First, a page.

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[Image below added by Anthony. Here is the METAR report for Eureka, via Weather Underground, the error is highlighted in yellow, note the jump in temperature followed by a fall the next hour]

Eureka METAR coded and decoded 07-13-09 click to enlarge

As Anthony Watts pointed out at Watts Up With That, the Eureka station registered the biggest rise in temperature probably seen on the Earth’s surface: 86ºC in one hour, on March 3, 2007! Now this data is available on Weather Underground, but seems not to exist in Environment Canada. The graph differences are clear below:

[Here's the METAR data with the missing "M", note at  11AM the M reappears]

Trashed Reality

So, just as drug companies and insurers used Republicans to kill the public option before using Democrats to mandate insurance and subsidize drugs, big banks are using Republicans to kill a bank tax while using Democrats to erect barriers to entry, to institutionalize bailouts, and to restore confidence in Wall Street.

Lobbyists working on the issue report that the big banks aren't fighting against the Consumer Financial Protection Agency anymore. It's not a big deal to them -- it will probably cost them only the salary and benefits of one more lobbyist or lawyer. Citigroup might hire another Barney Frank staffer. Goldman already has Greg Craig.

Pretty soon, the left will be complaining about how Wall Street has "captured" the CFPA. But regulatory agencies aren't kidnapped -- they are born in the custody of the businesses they regulate. This is the nature of the game. And it's a game rigged in Goldman's favor, regardless of Obama's trash talk.

Wednesday, April 21, 2010

Off With Both

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If you've noticed that socialism is emasculating, you won't be surprised by this tale of terror from Britain's socialized healthcare:

A patient lost a testicle during an operation because the surgeon cut it off by mistake, a General Medical Council (GMC) hearing has been told.

Dr Sulieman Al Hourani was only supposed to cut out a cyst, but removed the whole right testicle instead.

The reason British doctors have names like Sulieman Al Hourani is that it isn't worth it to go through the rigors of medical school just to become a government slave. So they import doctors from the Third World. Fortunately, most don't try to car bomb airports.

If they start cutting them both off under ObamaCare, we'll know it isn't a mistake, but the latest population control scheme by BHO's Science Czar John Holdren.


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Apparently the fear of increased premiums in reaction to the new Health Care Reform law recently passed by Congress is prompting Senate Democrats to propose a bill that would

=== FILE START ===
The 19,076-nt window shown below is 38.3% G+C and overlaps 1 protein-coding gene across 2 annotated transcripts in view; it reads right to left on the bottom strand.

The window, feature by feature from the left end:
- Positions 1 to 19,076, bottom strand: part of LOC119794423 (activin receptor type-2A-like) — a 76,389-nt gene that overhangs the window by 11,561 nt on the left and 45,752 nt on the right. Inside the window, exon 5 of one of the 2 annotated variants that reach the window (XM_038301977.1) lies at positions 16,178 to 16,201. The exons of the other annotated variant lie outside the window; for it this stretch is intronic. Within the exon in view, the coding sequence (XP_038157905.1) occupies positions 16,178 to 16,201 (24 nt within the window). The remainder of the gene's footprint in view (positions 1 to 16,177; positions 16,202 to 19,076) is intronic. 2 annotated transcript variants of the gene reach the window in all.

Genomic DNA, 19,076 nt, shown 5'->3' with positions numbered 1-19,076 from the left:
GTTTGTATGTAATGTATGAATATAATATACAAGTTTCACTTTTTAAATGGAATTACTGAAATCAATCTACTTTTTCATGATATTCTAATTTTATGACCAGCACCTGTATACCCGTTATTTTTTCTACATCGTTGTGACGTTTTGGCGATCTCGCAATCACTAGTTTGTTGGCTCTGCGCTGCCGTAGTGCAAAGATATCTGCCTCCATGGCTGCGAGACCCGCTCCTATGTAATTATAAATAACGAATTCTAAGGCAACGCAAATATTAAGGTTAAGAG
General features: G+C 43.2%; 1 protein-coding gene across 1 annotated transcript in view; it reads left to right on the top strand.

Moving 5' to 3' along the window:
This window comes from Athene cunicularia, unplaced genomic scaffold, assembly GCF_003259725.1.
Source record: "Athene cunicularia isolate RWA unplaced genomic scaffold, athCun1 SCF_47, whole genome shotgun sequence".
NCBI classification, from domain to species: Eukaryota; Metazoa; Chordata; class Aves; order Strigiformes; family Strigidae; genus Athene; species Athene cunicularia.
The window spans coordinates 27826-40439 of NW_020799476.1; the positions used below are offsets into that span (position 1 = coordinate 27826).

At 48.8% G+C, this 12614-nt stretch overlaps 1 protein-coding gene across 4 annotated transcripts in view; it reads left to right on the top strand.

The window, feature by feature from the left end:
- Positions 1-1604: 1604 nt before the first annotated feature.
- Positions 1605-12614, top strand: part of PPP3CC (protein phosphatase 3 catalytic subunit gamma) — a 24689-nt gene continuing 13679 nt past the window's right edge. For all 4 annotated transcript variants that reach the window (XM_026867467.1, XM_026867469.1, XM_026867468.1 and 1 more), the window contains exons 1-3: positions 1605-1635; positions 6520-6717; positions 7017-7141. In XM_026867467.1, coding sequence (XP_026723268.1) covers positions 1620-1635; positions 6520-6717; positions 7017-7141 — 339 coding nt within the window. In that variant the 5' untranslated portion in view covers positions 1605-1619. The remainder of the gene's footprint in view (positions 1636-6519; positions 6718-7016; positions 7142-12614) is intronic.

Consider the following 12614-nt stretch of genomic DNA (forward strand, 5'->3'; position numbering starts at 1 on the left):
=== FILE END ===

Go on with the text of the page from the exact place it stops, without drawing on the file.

give the federal government the power to regulate health insurance premiums.

Of course, you never saw this coming, right?

It appears our overlords simply do not trust those greedy insurance companies to not raise their premiums in reaction to the new law.  Or as Sen Tom Harkin explains it:

“Rate review authority is needed to protect consumers from insurance companies’ jacking up premiums simply because they can. Protections must be in place to ensure that companies do not take advantage of current market conditions before health reform fundamentally changes the way they do business in 2014.”

You have to laugh (or throw up a little) at the economic naiveté and pure hypocrisy contained in that statement.

Tuesday, April 20, 2010

Stretched A Little Thin

Hayek Lost


And then there's record-breaking campaign cash: Goldman executives and employees gave about $950,000 to Obama for America -- the most a politician has raised from a single company since campaign finance reform. It's also more than the combined Goldman haul of every Republican running for president, Senate, and the House.

A powerful alumni network plus bundles of campaign cash mean Goldman will get what it wants -- and contrary to the media narrative, what Goldman wants is not laissez-faire.

Politico quoted a Goldman lobbyist Monday saying, "We're not against regulation. We're for regulation. We partner with regulators." At least three times in Goldman's conference call Tuesday, spokesmen trumpeted the firm's support for more federal control.

Sunday, April 18, 2010


We're not quite back to the pre-plane era, but air travel over and around the north Atlantic might get a lot more disrupted in the coming years.

Volcanologists say the fireworks exploding from the Eyjafjallajökull volcano on Iceland, which is responsible for the ash cloud that is grounding all commercial flights across northern Europe, may become a familiar sight. Increased rumblings under Iceland over the past decade suggest that the area is entering a more active phase, with more eruptions and the potential for some very large bangs.

"Volcanic activity on Iceland appears to follow a periodicity of around 50 to 80 years. The increase in activity over the past 10 years suggests we might be entering a more active phase with more eruptions," says Thorvaldur Thordarson, an expert on Icelandic volcanoes at the University of Edinburgh, UK. By contrast, the latter half of the 20th century was unusually quiet.


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Glenn Reynolds, the blogger at, fired off an item saying, “Everyone should pay at least some income tax. And everyone’s tax bill should go up or down whenever federal spending does.”

Don’t hold your breath waiting for that to happen, but it got me thinking. Like everyone else, politicians respond to incentives, and the incentives they face are disastrously perverse.

When they cut spending, they’re penalized; their chances of re-election sink. When they open up the Treasury, their chances of re-election rise.

Is there a way to more closely align politicians’ incentives with the nation’s long-term financial interest? It’s a lot tougher than it sounds, because the incentives facing voters are perverse as well.

The problem is highlighted by a branch of economics called public choice theory, which analyzes the way people behave while making collective decisions, as opposed to how they behave in the marketplace.